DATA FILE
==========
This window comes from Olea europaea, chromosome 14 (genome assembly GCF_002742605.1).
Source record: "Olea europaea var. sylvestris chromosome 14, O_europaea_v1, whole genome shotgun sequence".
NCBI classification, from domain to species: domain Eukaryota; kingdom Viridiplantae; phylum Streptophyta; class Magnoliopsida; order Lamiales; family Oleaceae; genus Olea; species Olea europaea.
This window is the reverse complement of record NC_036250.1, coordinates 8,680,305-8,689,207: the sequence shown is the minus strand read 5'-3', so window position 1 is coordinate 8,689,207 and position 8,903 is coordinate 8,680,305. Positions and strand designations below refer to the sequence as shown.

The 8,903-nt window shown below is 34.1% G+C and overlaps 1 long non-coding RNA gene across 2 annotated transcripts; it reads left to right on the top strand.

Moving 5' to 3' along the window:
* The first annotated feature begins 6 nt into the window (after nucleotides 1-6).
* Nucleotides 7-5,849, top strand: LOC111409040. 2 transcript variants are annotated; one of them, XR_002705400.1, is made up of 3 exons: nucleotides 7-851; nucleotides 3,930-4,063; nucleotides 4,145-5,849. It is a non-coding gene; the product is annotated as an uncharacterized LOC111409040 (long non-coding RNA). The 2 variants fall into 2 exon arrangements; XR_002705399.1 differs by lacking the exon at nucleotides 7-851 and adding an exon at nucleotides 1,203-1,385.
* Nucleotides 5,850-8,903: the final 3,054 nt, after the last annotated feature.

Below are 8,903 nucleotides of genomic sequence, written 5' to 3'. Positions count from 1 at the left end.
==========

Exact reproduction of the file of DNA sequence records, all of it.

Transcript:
This window comes from Olea europaea, chromosome 14 (genome assembly GCF_002742605.1).
Source record: "Olea europaea var. sylvestris chromosome 14, O_europaea_v1, whole genome shotgun sequence".
NCBI classification, from domain to species: domain Eukaryota; kingdom Viridiplantae; phylum Streptophyta; class Magnoliopsida; order Lamiales; family Oleaceae; genus Olea; species Olea europaea.
This window is the reverse complement of record NC_036250.1, coordinates 8,680,305-8,689,207: the sequence shown is the minus strand read 5'-3', so window position 1 is coordinate 8,689,207 and position 8,903 is coordinate 8,680,305. Positions and strand designations below refer to the sequence as shown.

The 8,903-nt window shown below is 34.1% G+C and overlaps 1 long non-coding RNA gene across 2 annotated transcripts; it reads left to right on the top strand.

Moving 5' to 3' along the window:
* The first annotated feature begins 6 nt into the window (after nucleotides 1-6).
* Nucleotides 7-5,849, top strand: LOC111409040. 2 transcript variants are annotated; one of them, XR_002705400.1, is made up of 3 exons: nucleotides 7-851; nucleotides 3,930-4,063; nucleotides 4,145-5,849. It is a non-coding gene; the product is annotated as an uncharacterized LOC111409040 (long non-coding RNA). The 2 variants fall into 2 exon arrangements; XR_002705399.1 differs by lacking the exon at nucleotides 7-851 and adding an exon at nucleotides 1,203-1,385.
* Nucleotides 5,850-8,903: the final 3,054 nt, after the last annotated feature.

Below are 8,903 nucleotides of genomic sequence, written 5' to 3'. Positions count from 1 at the left end.